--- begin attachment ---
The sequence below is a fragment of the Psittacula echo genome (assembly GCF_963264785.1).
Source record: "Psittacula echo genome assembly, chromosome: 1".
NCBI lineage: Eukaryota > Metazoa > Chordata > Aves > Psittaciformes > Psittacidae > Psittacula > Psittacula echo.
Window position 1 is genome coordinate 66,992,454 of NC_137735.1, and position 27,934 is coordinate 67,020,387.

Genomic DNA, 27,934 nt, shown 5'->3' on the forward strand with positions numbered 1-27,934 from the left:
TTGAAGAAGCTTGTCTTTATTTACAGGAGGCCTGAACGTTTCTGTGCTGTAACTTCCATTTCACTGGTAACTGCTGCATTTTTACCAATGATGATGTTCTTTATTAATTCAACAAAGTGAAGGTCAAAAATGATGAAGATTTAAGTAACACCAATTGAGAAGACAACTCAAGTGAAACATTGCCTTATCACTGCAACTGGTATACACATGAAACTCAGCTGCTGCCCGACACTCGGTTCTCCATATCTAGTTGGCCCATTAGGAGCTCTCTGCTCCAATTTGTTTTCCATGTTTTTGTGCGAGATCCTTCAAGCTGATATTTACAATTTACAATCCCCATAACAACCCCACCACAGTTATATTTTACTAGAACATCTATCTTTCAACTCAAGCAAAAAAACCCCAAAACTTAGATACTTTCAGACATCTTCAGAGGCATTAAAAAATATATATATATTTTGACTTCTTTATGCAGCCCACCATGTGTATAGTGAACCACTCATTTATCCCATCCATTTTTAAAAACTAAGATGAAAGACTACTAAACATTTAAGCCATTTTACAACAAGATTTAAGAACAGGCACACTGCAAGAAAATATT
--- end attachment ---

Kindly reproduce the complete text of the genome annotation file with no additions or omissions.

The sequence below is a fragment of the Psittacula echo genome (assembly GCF_963264785.1).
Source record: "Psittacula echo genome assembly, chromosome: 1".
NCBI lineage: Eukaryota > Metazoa > Chordata > Aves > Psittaciformes > Psittacidae > Psittacula > Psittacula echo.
Window position 1 is genome coordinate 66,992,454 of NC_137735.1, and position 27,934 is coordinate 67,020,387.

Genomic DNA, 27,934 nt, shown 5'->3' on the forward strand with positions numbered 1-27,934 from the left:
TTGAAGAAGCTTGTCTTTATTTACAGGAGGCCTGAACGTTTCTGTGCTGTAACTTCCATTTCACTGGTAACTGCTGCATTTTTACCAATGATGATGTTCTTTATTAATTCAACAAAGTGAAGGTCAAAAATGATGAAGATTTAAGTAACACCAATTGAGAAGACAACTCAAGTGAAACATTGCCTTATCACTGCAACTGGTATACACATGAAACTCAGCTGCTGCCCGACACTCGGTTCTCCATATCTAGTTGGCCCATTAGGAGCTCTCTGCTCCAATTTGTTTTCCATGTTTTTGTGCGAGATCCTTCAAGCTGATATTTACAATTTACAATCCCCATAACAACCCCACCACAGTTATATTTTACTAGAACATCTATCTTTCAACTCAAGCAAAAAAACCCCAAAACTTAGATACTTTCAGACATCTTCAGAGGCATTAAAAAATATATATATATTTTGACTTCTTTATGCAGCCCACCATGTGTATAGTGAACCACTCATTTATCCCATCCATTTTTAAAAACTAAGATGAAAGACTACTAAACATTTAAGCCATTTTACAACAAGATTTAAGAACAGGCACACTGCAAGAAAATATT